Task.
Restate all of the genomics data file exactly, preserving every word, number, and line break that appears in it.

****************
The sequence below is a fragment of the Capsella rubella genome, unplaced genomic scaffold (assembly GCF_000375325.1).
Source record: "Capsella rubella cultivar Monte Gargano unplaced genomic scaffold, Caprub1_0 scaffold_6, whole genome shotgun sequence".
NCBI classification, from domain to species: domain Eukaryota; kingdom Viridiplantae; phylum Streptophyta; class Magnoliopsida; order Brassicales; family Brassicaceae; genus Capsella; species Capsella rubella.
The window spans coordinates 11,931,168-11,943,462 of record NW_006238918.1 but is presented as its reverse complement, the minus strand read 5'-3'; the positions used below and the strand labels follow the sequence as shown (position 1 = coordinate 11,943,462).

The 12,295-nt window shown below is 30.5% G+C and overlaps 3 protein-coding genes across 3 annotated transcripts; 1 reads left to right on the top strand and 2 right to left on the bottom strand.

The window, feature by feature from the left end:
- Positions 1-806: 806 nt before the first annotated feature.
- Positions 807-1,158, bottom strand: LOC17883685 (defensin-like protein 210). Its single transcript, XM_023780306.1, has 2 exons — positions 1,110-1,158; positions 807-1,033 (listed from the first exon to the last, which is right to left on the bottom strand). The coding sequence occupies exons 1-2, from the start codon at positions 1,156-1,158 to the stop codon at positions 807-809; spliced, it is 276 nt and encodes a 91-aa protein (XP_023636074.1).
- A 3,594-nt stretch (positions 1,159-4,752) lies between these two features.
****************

The sequence below is a fragment of the Capsella rubella genome, unplaced genomic scaffold (assembly GCF_000375325.1).
Source record: "Capsella rubella cultivar Monte Gargano unplaced genomic scaffold, Caprub1_0 scaffold_6, whole genome shotgun sequence".
NCBI classification, from domain to species: domain Eukaryota; kingdom Viridiplantae; phylum Streptophyta; class Magnoliopsida; order Brassicales; family Brassicaceae; genus Capsella; species Capsella rubella.
The window spans coordinates 11,931,168-11,943,462 of record NW_006238918.1 but is presented as its reverse complement, the minus strand read 5'-3'; the positions used below and the strand labels follow the sequence as shown (position 1 = coordinate 11,943,462).

The 12,295-nt window shown below is 30.5% G+C and overlaps 3 protein-coding genes across 3 annotated transcripts; 1 reads left to right on the top strand and 2 right to left on the bottom strand.

The window, feature by feature from the left end:
- Positions 1-806: 806 nt before the first annotated feature.
- Positions 807-1,158, bottom strand: LOC17883685 (defensin-like protein 210). Its single transcript, XM_023780306.1, has 2 exons — positions 1,110-1,158; positions 807-1,033 (listed from the first exon to the last, which is right to left on the bottom strand). The coding sequence occupies exons 1-2, from the start codon at positions 1,156-1,158 to the stop codon at positions 807-809; spliced, it is 276 nt and encodes a 91-aa protein (XP_023636074.1).
- A 3,594-nt stretch (positions 1,159-4,752) lies between these two features.